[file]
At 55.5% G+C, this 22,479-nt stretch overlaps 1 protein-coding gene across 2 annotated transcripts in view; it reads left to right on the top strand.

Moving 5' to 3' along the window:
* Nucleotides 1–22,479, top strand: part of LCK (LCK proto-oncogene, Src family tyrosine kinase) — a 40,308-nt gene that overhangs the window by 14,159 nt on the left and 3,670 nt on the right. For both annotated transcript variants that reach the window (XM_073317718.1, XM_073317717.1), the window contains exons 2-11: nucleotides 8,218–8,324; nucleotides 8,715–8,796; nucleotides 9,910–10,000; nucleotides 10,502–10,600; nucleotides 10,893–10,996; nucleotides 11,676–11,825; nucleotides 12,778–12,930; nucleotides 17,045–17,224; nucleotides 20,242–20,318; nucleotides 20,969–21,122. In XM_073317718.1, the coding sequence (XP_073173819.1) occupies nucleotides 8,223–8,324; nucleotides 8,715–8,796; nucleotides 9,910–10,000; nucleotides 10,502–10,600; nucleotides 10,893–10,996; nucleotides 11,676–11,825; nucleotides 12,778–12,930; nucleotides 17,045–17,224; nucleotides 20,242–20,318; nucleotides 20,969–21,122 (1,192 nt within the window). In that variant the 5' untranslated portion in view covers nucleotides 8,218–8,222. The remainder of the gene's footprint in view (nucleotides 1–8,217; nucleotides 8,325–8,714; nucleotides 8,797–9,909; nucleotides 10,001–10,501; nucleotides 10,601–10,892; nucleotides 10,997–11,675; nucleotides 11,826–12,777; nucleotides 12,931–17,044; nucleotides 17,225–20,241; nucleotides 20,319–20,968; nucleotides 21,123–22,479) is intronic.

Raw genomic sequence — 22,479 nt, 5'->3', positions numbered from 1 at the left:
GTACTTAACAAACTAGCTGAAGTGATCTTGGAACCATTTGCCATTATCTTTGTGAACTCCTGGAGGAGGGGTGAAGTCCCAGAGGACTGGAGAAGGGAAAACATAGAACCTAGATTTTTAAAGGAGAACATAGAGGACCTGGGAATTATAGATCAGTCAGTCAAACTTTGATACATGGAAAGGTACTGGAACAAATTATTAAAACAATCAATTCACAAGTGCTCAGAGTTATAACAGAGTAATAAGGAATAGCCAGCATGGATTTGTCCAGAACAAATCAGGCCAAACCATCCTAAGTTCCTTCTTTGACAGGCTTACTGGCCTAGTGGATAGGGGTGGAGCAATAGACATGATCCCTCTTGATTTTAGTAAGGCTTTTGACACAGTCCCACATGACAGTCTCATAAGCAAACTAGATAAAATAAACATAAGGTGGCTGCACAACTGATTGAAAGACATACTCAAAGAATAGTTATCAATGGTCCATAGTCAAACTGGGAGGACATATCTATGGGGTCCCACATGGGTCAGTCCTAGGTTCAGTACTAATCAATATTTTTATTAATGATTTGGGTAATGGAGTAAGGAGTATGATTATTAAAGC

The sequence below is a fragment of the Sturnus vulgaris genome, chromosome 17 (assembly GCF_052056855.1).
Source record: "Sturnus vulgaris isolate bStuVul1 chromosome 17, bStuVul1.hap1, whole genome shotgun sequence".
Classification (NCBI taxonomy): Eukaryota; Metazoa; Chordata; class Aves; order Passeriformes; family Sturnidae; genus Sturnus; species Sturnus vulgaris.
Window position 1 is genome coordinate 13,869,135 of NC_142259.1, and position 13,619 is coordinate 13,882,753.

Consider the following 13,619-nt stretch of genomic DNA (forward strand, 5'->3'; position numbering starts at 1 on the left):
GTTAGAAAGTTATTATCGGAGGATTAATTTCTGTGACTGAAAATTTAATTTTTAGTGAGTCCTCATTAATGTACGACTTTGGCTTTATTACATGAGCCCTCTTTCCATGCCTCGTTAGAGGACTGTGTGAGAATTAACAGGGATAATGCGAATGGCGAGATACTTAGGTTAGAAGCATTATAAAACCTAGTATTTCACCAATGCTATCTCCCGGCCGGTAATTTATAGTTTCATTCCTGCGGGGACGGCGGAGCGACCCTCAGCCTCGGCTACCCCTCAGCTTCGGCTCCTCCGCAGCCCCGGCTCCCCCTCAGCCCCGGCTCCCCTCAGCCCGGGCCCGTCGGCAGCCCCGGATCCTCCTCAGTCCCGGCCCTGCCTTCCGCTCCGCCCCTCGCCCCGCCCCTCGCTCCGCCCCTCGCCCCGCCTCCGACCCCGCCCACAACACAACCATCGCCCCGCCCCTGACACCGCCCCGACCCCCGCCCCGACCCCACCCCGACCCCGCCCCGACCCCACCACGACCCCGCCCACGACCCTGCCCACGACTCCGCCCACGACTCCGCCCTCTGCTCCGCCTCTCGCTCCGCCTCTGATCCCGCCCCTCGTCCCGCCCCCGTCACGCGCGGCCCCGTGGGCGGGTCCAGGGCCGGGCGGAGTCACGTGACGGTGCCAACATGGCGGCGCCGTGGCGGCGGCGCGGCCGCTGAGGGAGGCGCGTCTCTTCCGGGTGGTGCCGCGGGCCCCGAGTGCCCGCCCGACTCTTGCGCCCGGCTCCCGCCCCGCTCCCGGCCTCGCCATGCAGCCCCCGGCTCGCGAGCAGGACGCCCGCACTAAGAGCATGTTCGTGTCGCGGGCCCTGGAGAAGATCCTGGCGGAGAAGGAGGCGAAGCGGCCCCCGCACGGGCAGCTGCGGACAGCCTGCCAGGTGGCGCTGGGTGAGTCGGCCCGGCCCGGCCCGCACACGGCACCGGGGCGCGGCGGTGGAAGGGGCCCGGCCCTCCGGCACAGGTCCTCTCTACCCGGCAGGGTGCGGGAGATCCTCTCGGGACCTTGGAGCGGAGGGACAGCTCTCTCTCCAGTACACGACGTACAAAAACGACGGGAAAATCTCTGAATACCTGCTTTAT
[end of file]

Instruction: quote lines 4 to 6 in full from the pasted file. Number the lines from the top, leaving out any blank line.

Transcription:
Raw genomic sequence — 22,479 nt, 5'->3', positions numbered from 1 at the left:
GTACTTAACAAACTAGCTGAAGTGATCTTGGAACCATTTGCCATTATCTTTGTGAACTCCTGGAGGAGGGGTGAAGTCCCAGAGGACTGGAGAAGGGAAAACATAGAACCTAGATTTTTAAAGGAGAACATAGAGGACCTGGGAATTATAGATCAGTCAGTCAAACTTTGATACATGGAAAGGTACTGGAACAAATTATTAAAACAATCAATTCACAAGTGCTCAGAGTTATAACAGAGTAATAAGGAATAGCCAGCATGGATTTGTCCAGAACAAATCAGGCCAAACCATCCTAAGTTCCTTCTTTGACAGGCTTACTGGCCTAGTGGATAGGGGTGGAGCAATAGACATGATCCCTCTTGATTTTAGTAAGGCTTTTGACACAGTCCCACATGACAGTCTCATAAGCAAACTAGATAAAATAAACATAAGGTGGCTGCACAACTGATTGAAAGACATACTCAAAGAATAGTTATCAATGGTCCATAGTCAAACTGGGAGGACATATCTATGGGGTCCCACATGGGTCAGTCCTAGGTTCAGTACTAATCAATATTTTTATTAATGATTTGGGTAATGGAGTAAGGAGTATGATTATTAAAGC

The sequence below is a fragment of the Sturnus vulgaris genome, chromosome 17 (assembly GCF_052056855.1).